The general aviation industry entered 2010 with plenty of challenges: securing long-term funding for the FAA, fighting the prospect of user fees, facilitating air transportation modernization, recovering from a recession, and correcting public misconceptions about the value of GA. The heads of leading industry associations came together Jan. 26 to rise to the challenges with cooperation and a broad base of support.
National Air Transportation Association (NATA) President James Coyne led a discussion with the presidents of AOPA, the National Business Aviation Association (NBAA), and the General Aviation Manufacturers Association (GAMA) at the NATA FBO Leadership Conference in San Antonio, Texas. The associations have worked together more than ever before over the past year.
“We cannot forget what we did in 2009 when it comes to standing up for GA,” AOPA President Craig Fuller said. “… The fact is that by working together a lot has been accomplished, and we got more people to the table to discuss our issues.”
GA has found support in Congress recently, Fuller said, but the key to success in 2010 will be beyond Washington. There is still a lot of work to be done in Washington, but AOPA’s focus will be on efforts throughout the rest of the country. “This year, we will be holding events around the country telling our members that if they care about GA, they must get engaged,” he added.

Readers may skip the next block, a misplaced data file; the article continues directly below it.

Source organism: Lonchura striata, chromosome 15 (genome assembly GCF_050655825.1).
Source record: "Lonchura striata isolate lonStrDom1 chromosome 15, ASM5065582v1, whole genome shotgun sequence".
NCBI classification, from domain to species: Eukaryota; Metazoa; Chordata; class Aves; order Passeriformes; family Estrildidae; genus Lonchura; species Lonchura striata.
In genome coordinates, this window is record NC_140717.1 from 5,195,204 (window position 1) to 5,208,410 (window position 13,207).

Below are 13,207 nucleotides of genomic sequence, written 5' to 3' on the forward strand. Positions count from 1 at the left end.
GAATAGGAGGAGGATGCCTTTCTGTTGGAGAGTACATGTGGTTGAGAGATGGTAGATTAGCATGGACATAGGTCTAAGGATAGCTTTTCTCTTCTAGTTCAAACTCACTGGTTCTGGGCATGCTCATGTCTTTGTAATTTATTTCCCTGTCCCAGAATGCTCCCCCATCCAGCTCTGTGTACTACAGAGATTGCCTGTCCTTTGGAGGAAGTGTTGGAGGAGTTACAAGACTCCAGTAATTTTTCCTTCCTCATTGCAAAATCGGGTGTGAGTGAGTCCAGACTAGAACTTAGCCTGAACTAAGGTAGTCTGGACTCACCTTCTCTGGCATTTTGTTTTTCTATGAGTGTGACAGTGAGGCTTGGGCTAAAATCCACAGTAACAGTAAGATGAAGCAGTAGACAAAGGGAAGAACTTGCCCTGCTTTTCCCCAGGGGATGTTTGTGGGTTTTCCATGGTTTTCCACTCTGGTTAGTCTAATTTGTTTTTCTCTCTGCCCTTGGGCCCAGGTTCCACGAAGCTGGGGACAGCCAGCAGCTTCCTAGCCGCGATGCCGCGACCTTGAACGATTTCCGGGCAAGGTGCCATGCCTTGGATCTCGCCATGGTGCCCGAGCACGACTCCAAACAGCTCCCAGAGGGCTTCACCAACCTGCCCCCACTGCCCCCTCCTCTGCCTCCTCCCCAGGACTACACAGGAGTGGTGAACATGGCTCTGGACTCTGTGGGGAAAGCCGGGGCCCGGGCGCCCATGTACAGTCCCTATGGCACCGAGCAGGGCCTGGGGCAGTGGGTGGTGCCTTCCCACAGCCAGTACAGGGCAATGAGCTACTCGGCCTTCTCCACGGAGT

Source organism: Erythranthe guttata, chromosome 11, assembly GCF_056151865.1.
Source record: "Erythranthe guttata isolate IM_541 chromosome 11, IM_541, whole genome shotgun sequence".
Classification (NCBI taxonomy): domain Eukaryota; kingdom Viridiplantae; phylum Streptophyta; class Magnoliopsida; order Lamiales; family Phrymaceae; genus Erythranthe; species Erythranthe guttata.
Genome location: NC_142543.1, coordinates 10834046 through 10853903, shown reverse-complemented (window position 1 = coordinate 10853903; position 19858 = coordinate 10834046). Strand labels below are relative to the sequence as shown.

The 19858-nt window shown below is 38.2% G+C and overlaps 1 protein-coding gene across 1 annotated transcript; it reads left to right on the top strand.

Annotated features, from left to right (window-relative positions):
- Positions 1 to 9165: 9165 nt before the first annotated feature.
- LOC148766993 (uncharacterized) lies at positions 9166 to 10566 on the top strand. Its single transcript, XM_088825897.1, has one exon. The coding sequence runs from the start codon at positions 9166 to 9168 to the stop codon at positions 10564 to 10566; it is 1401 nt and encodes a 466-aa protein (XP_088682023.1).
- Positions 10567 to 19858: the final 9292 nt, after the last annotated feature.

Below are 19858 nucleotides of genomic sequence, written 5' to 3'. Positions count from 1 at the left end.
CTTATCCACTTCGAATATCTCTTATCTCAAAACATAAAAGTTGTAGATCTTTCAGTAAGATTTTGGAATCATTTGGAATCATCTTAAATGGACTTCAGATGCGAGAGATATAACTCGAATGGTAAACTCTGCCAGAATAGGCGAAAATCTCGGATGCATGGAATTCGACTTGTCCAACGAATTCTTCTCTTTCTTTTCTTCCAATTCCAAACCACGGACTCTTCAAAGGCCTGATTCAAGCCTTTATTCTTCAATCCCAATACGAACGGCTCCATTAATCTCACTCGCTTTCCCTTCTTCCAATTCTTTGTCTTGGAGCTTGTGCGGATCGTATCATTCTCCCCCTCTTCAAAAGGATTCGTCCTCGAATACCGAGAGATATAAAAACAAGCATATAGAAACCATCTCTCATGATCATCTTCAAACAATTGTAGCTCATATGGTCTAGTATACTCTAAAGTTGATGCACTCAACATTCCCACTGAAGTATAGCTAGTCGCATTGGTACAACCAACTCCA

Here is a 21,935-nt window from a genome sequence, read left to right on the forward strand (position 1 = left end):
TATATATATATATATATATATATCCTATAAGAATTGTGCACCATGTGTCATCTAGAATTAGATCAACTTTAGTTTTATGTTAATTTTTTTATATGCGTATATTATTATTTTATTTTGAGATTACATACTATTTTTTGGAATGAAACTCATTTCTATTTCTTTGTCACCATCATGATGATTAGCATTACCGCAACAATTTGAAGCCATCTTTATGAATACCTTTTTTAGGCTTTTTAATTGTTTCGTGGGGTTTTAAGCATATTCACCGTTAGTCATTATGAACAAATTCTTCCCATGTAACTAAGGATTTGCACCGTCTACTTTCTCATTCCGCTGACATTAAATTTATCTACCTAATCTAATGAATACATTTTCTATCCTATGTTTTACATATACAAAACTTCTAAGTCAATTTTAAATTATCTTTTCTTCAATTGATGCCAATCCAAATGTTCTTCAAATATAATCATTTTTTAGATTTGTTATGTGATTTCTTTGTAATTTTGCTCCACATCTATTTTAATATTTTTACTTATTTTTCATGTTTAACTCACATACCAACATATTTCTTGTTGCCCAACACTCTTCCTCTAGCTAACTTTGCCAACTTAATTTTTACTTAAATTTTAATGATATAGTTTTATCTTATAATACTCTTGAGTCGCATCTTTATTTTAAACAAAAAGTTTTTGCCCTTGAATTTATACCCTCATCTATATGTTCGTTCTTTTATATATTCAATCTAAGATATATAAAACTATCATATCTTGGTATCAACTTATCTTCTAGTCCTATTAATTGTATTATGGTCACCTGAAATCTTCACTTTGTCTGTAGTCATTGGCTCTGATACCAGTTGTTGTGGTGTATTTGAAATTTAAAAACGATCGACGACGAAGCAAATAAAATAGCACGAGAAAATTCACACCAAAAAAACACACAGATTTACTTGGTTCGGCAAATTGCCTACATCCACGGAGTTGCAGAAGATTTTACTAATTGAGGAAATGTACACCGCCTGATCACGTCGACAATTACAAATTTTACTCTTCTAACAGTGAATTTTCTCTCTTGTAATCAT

Coyne, who is chair of the GA Serves America campaign advisory committee, said AOPA, GAMA, NBAA, and NATA members have to get more active in GA issues. “Authority is going back to the grassroots, and our memberships are more important than ever before,” he said. Like AOPA, NATA will have a special focus on state and local issues in 2010.
The challenges ahead require a coordinated response from GA associations, said NBAA President Ed Bolen. “It is critically important to communicate a positive, accurate, and fair message about business aviation,” Bolen said. He added that support from people outside the industry will be important to communicating that message to opinion leaders.
While associations work to defend the GA industry this year, companies will be working toward an economic recovery. GAMA President Pete Bunce said the industry is gearing up to meet the economic challenges of 2010. Goals for the coming year include accelerating NextGen air transportation system technology equipage through incentives to operators, he said.